Stream This!: Streaming to TV
The Content Is There, but the People Aren’t ... Yet
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Over the past 12 months, we’ve seen a lot of new content offerings announced by companies such as Netflix, Amazon, and YouTube as they look to directly target the living room via entertainment devices. Indeed, the adoption rate of hardware devices such as the Xbox 360, PlayStation 3 (PS3), TiVo, Roku, VUDU, Apple TV, and broadband-enabled Blu-ray Disc players and TV sets will be crucial in determining whether content owners can make money delivering video to the TV.
But despite all these new offerings, that content still reaches only a few million customers, a number largely unchanged from this time last year. While the market of delivering content to the TV will grow, it is unlikely to do so at the rate that many in this industry would like to believe. Here is a breakdown on the number of devices on the market and some data on the volume of content being consumed on them.
Xbox 360: Microsoft has sold 15.1 million Xbox 360 consoles in North America, according to the NPD Group, Inc. Since the Xbox LIVE Video Marketplace launched in November 2006, there have been more than 42 million downloads of entertainment content, including movies, TV shows, music videos, and featured trailers, according to Microsoft Research Redmond, while Xbox 360 owners have downloaded nearly 12.3 million hours of video content from the Xbox LIVE Video Store.
Xbox/Netflix: As of February, 1 million Xbox LIVE Gold members had downloaded and activated the application for streaming Netflix movies to the Xbox 360. Meanwhile, users had watched more than 1.5 billion minutes of content from the Netflix Watch Instantly library.
TiVo: While TiVo doesn't break down the number of Series 1, 2, or 3 DVR units it has sold, it does have 1.6 million total stand-alone subscribers. I estimate that 65% of those are Series 2, which means that there are roughly 525,000 Series 3 TiVos out there. The company has said that 85% of its HD TiVos are connected via broadband, which puts the number of units capable of getting Netflix content at about 445,000. For DVRs that can play YouTube and Amazon content, the number is likely higher since those content services only require a Series 2 DVR.
Roku: Roku won’t say how many units it has sold. But if we estimate that 3% of Netflix’s 10.3 million subscribers had bought the $99 unit by the end of 1Q 2009, a total of about 300,000 Roku units would have been sold.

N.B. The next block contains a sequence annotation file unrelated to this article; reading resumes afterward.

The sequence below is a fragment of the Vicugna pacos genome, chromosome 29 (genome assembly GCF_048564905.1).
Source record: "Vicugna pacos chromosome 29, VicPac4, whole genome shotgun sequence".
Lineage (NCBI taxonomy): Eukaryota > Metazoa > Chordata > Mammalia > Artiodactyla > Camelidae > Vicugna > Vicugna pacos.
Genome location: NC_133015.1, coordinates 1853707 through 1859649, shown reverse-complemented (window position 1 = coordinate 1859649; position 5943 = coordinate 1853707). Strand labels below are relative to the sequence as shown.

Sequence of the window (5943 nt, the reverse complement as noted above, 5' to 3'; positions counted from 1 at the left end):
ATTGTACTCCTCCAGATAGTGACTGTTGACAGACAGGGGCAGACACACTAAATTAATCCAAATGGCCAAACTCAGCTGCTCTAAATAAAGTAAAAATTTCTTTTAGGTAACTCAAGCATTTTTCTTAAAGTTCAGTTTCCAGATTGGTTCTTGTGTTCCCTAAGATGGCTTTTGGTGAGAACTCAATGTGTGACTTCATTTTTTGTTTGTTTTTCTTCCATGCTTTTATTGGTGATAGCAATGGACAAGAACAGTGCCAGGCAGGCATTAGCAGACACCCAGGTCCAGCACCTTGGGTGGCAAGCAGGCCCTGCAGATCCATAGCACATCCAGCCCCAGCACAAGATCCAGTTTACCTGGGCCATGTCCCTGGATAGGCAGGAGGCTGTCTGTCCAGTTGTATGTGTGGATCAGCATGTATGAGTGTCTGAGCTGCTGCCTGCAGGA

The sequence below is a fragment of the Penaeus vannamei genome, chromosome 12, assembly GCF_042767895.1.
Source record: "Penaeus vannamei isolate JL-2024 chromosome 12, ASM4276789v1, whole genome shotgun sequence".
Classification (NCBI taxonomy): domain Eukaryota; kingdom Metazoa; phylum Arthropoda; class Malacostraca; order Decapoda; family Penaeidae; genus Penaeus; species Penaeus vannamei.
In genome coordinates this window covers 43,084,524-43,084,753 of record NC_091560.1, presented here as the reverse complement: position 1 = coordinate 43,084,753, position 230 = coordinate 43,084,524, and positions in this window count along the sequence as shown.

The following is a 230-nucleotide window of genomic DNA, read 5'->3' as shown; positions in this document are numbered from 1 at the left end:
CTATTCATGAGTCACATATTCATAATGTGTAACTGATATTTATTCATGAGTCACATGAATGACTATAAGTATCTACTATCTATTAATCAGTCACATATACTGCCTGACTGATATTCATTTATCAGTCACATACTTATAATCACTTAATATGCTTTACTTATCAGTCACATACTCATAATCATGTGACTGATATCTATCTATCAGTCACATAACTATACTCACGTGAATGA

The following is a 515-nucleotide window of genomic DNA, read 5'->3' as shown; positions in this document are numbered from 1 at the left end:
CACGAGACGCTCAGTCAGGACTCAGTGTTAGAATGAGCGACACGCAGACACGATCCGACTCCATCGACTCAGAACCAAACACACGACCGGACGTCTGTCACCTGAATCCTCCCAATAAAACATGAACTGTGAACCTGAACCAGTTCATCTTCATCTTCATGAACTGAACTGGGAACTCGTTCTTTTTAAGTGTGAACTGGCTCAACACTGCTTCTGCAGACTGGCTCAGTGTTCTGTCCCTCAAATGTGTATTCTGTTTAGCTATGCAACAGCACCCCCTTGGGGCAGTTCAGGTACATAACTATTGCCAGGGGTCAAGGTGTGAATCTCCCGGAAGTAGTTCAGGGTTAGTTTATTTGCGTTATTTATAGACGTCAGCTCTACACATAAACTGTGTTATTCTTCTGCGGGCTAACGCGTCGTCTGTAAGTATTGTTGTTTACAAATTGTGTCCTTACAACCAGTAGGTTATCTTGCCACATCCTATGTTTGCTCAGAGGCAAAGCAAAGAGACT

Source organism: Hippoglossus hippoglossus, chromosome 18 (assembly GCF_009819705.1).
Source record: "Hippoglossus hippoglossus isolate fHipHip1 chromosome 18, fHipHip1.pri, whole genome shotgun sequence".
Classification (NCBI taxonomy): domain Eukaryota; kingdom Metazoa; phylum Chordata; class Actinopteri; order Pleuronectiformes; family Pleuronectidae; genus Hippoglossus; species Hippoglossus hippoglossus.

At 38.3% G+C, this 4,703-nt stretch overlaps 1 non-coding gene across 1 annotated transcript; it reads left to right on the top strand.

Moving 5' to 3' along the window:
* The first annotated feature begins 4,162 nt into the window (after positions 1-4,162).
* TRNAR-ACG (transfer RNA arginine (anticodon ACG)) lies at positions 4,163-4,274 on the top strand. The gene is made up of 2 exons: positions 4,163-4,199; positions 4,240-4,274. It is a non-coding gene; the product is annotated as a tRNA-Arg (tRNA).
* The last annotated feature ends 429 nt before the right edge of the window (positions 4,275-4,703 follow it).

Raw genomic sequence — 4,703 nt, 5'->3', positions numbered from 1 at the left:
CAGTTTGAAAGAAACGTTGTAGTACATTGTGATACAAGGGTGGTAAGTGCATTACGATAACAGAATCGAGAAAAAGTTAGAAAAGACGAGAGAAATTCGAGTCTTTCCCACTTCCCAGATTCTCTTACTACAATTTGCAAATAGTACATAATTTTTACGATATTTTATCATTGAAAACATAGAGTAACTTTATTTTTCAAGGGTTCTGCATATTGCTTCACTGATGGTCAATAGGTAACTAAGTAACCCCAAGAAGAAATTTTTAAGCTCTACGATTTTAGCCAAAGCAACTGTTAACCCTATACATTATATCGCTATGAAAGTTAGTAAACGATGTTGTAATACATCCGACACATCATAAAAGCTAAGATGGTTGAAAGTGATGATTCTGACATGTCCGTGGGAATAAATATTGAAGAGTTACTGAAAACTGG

VUDU: VUDU says it has sold "five figures’ " worth of devices, which I believe is less than 50,000 units.
Apple TV: Published reports put the number of Apple TVs sold at less than 500,000. Notably, Apple has, on multiple occasions, acknowledged that the device hasn’t been nearly as successful as the company hoped.
Blockbuster MediaPoint Player: The company has never offered numbers on how many of these devices have been sold, nor has anyone really bothered to hazard a guess. Bottom line: Blockbuster has no online video strategy. And while the MediaPoint player was first unveiled some 8 months ago, when you visit the Blockbuster.com website, it’s nowhere to be found.
Broadband-Enabled TVs: There are more than 50 broadband-enabled TV models due out in 2009, but analysts estimate that only about 3 million total sets will be sold in the next 2 years combined.
Broadband-Enabled Blu-ray Disc Players: To date, 9.6 million Blu-ray Disc players have been sold. But more than 7 million are simply PS3s that happen to contain the Blu-ray functionality, according to DEG: The Digital Entertainment Group. While new broadband-enabled players continue to be released into the market, the total number of sales to date has to be less than 50,000.
Even with all these numbers, we don’t have a good idea of the growth, as there are a lot of unanswered questions. For starters, Microsoft won’t say how many of its 15.1 million Xbox 360 consoles have a broadband connection. And while Netflix says that 1 million Xbox LIVE members have downloaded and installed the Netflix app, we don’t know how many paying Netflix subscribers are using the service today because the service offers free, 48-hour streaming trials to Xbox 360 owners.
While some may suggest that the Wii gaming console is missing from this list, so far, the Wii doesn’t really offer any content. Whether or not cable set-top boxes should be included in these numbers is debatable. It’s my belief that the cable companies are the ones that should be winning in the market when it comes to delivering internet-based content to the TV or premium content with all-you-can-eat models. But so far, I don’t see the cable companies doing a very good job at this.
On the surface, some of these numbers look really big. But once you break them down, the actual number of consumers that content owners are reaching via these devices is still very small.